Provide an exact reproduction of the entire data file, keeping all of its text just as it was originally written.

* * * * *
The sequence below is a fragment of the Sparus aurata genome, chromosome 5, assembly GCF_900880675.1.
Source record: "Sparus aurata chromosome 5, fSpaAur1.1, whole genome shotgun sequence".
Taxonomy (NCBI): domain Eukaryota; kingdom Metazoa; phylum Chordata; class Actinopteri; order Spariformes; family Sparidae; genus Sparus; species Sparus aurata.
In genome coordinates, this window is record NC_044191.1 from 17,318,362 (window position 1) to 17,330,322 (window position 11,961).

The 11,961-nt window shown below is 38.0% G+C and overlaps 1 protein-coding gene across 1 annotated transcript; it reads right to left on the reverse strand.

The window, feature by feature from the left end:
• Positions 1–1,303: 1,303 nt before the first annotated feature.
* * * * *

The sequence below is a fragment of the Sparus aurata genome, chromosome 5, assembly GCF_900880675.1.
Source record: "Sparus aurata chromosome 5, fSpaAur1.1, whole genome shotgun sequence".
Taxonomy (NCBI): domain Eukaryota; kingdom Metazoa; phylum Chordata; class Actinopteri; order Spariformes; family Sparidae; genus Sparus; species Sparus aurata.
In genome coordinates, this window is record NC_044191.1 from 17,318,362 (window position 1) to 17,330,322 (window position 11,961).

The 11,961-nt window shown below is 38.0% G+C and overlaps 1 protein-coding gene across 1 annotated transcript; it reads right to left on the reverse strand.

The window, feature by feature from the left end:
• Positions 1–1,303: 1,303 nt before the first annotated feature.